Nazism refers to the racist, anti-Semitic brand of fascism of the NSDAP regime in Germany. Adolf Hitler's Nazis came to power in 1933, ruling until 1945. DW looks at Nazism in history and more recent cases of neo-Nazis.
Nazism or National Socialism is a racist and anti-Semitic form of fascism associated with Adolf Hitler and the German Nazi Party. It was the Nazis and their theories of racial superiority that led to the mass murder of millions of Jews in the Holocaust. Following Germany's defeat in World War II, expressions of support for the Nazis as well as the display of their symbols were prohibited by law in Germany. Nonetheless, far-right political groups continue to exist on the fringes of society, often identifying with Hitler and National Socialism, or espousing racist or xenophobic beliefs. Recent DW content on either historical Nazism or modern-day neo-Nazism are collated on this page.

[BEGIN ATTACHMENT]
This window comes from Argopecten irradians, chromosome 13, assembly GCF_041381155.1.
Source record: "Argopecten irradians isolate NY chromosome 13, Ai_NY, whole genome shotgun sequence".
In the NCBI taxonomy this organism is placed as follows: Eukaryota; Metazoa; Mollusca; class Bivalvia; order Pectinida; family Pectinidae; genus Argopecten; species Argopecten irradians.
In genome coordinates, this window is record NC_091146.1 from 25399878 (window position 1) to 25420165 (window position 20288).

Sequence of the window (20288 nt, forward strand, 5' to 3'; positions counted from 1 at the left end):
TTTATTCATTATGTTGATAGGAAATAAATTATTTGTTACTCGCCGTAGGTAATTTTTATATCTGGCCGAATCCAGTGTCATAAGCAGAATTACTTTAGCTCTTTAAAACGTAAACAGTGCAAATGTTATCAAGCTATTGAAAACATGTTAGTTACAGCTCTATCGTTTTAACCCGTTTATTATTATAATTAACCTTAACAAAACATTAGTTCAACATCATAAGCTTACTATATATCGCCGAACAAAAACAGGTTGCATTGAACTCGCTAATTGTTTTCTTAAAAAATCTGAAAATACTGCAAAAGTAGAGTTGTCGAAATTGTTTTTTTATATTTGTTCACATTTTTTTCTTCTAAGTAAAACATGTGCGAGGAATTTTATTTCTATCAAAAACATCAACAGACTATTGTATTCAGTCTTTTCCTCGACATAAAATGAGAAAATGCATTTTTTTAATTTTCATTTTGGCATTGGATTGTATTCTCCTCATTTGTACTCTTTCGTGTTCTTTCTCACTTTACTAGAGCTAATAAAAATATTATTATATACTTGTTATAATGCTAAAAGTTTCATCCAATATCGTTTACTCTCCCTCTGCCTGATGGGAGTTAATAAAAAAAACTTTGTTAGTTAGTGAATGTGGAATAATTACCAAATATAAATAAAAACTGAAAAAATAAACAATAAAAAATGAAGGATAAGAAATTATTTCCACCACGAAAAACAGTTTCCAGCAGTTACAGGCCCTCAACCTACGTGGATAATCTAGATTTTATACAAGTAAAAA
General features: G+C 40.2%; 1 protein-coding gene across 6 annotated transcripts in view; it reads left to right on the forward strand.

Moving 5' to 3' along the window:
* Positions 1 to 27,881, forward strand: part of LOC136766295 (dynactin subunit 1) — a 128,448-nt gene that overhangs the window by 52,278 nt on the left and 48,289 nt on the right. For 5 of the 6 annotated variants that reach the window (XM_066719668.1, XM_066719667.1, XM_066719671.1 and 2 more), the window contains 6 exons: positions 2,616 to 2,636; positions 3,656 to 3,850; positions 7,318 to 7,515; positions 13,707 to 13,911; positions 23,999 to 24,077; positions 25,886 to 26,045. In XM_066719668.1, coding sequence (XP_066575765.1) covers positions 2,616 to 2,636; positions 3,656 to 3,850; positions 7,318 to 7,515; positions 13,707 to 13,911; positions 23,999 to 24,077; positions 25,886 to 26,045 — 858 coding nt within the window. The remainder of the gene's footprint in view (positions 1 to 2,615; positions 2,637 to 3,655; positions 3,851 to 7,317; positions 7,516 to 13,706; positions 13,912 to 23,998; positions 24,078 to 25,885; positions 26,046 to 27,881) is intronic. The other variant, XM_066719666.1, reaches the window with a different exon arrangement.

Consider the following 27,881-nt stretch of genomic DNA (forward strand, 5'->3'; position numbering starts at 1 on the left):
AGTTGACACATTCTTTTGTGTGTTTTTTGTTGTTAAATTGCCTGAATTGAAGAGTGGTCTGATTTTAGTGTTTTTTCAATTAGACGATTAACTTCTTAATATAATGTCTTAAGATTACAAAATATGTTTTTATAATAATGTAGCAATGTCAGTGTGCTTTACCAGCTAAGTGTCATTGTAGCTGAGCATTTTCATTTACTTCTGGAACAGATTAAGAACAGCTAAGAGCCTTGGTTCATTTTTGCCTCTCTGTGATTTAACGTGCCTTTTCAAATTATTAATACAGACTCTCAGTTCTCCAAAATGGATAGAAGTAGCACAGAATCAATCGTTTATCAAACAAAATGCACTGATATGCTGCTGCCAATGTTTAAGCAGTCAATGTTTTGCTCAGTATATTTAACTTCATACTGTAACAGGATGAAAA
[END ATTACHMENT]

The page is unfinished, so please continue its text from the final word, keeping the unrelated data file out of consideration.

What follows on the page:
Poland's top leaders have led a march to mark the 100th anniversary of the country's rebirth as an independent state. The march took place at the same time and along the same route as an annual far-right rally.
What the US midterm election results mean for Europe – Growing support for Spain's right-wing Vox party - 100 years since the end of World War I - Germany commemorates the 80th anniversary of Kristallnacht - What to do about state corruption in Hungary? - Are renewables and reforestation enough to stop global warming – How to be a polyglot - We visit Europe's oldest distillery.
A leading British conservative has told European lawmakers that the Nazis believed in a "strain of socialism." Many members of social democratic and socialist parties were imprisoned or killed by the Nazi party.
A concert venue in eastern Germany has blocked leftist punk band Feine Sahne Fischfilet from performing over fears they could incite far-right protesters. Critics have called the decision an assault on artistic freedom.